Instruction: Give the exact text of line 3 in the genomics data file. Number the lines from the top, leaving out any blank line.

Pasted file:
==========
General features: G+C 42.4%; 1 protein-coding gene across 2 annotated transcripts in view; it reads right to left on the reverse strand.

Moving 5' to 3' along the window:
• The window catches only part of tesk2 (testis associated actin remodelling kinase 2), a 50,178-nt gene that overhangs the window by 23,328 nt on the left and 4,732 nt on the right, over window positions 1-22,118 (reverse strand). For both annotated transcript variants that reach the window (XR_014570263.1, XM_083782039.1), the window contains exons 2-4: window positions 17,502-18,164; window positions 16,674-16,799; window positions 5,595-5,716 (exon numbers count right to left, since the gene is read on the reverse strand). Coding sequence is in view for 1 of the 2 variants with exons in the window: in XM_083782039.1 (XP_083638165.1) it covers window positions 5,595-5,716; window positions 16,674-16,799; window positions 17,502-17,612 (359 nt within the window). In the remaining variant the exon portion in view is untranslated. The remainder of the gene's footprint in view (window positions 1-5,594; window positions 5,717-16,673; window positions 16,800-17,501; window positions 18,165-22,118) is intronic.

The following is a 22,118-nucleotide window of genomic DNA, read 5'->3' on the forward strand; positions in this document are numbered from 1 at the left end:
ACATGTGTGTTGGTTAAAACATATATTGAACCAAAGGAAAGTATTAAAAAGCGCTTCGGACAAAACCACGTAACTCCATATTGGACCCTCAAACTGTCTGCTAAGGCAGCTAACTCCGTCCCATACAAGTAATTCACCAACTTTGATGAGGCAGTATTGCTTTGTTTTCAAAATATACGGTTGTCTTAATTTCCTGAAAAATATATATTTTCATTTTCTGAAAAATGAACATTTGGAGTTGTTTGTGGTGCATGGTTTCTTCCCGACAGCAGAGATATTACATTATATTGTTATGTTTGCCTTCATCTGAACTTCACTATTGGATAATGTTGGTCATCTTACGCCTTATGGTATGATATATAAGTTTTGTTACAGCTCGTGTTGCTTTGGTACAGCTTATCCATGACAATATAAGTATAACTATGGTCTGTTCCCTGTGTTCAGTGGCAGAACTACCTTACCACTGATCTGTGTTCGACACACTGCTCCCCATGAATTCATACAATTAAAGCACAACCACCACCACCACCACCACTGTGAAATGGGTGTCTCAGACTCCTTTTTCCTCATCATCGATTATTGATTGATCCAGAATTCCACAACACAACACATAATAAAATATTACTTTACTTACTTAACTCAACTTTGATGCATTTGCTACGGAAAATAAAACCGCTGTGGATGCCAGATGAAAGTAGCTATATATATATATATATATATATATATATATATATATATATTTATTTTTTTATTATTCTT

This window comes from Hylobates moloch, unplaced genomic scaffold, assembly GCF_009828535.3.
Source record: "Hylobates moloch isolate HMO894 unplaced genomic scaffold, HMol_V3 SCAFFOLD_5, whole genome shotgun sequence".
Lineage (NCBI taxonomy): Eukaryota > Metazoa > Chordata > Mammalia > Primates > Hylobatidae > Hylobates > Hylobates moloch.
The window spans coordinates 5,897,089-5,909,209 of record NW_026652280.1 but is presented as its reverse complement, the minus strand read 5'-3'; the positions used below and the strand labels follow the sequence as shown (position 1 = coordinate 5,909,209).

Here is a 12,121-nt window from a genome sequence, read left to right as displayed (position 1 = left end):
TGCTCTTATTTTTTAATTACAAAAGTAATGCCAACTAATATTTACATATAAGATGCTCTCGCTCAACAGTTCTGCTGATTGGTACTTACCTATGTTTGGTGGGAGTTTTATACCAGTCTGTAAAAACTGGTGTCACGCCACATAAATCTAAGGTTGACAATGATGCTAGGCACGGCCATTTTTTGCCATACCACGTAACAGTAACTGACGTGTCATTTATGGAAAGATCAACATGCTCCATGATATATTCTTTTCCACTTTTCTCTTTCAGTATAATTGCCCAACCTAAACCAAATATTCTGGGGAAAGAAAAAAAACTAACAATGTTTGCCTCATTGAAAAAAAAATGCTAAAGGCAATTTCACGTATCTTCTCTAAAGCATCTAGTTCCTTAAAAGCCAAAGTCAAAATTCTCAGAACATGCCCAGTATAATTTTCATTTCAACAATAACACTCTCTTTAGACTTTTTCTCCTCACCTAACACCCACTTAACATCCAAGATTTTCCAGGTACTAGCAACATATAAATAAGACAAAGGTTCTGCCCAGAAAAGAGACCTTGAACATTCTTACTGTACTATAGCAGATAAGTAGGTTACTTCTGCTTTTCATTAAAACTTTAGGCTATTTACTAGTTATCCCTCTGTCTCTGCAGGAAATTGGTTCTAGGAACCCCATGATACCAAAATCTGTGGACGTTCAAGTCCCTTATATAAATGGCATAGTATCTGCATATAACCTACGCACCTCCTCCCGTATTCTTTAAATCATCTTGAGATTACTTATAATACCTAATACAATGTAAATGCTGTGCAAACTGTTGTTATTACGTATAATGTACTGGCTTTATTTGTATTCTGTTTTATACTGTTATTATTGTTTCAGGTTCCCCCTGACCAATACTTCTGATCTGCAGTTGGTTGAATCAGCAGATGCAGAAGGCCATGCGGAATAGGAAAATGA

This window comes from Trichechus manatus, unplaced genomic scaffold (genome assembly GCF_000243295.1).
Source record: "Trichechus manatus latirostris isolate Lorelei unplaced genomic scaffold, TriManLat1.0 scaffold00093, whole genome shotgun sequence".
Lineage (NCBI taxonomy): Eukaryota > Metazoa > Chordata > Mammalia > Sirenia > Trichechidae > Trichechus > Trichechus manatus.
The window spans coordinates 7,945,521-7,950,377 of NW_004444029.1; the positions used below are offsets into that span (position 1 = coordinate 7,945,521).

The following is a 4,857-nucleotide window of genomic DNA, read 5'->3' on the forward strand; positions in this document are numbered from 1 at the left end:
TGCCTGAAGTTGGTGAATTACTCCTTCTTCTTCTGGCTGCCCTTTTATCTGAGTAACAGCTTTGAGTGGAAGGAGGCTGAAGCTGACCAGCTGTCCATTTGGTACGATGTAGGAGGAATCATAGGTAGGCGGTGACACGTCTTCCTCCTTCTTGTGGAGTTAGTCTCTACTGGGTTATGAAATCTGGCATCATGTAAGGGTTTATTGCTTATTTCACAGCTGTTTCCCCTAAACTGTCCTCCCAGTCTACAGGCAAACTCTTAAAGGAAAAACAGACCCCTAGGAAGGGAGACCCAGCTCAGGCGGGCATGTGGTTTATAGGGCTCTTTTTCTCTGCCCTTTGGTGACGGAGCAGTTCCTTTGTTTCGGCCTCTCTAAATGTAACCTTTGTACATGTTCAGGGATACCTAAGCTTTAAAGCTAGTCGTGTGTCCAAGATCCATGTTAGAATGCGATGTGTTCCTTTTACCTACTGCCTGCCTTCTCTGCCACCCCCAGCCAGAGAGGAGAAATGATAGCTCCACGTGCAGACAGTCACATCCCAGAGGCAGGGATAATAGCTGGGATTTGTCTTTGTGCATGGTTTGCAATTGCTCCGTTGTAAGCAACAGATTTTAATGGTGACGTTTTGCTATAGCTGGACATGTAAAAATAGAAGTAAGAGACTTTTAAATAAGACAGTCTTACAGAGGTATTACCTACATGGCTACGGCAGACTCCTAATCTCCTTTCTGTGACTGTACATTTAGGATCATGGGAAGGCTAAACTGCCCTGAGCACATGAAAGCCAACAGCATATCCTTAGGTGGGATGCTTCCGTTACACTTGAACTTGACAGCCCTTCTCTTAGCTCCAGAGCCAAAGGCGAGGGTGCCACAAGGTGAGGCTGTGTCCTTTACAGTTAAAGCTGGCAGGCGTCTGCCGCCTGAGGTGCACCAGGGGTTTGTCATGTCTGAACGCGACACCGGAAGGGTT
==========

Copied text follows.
• The window catches only part of tesk2 (testis associated actin remodelling kinase 2), a 50,178-nt gene that overhangs the window by 23,328 nt on the left and 4,732 nt on the right, over window positions 1-22,118 (reverse strand). For both annotated transcript variants that reach the window (XR_014570263.1, XM_083782039.1), the window contains exons 2-4: window positions 17,502-18,164; window positions 16,674-16,799; window positions 5,595-5,716 (exon numbers count right to left, since the gene is read on the reverse strand). Coding sequence is in view for 1 of the 2 variants with exons in the window: in XM_083782039.1 (XP_083638165.1) it covers window positions 5,595-5,716; window positions 16,674-16,799; window positions 17,502-17,612 (359 nt within the window). In the remaining variant the exon portion in view is untranslated. The remainder of the gene's footprint in view (window positions 1-5,594; window positions 5,717-16,673; window positions 16,800-17,501; window positions 18,165-22,118) is intronic.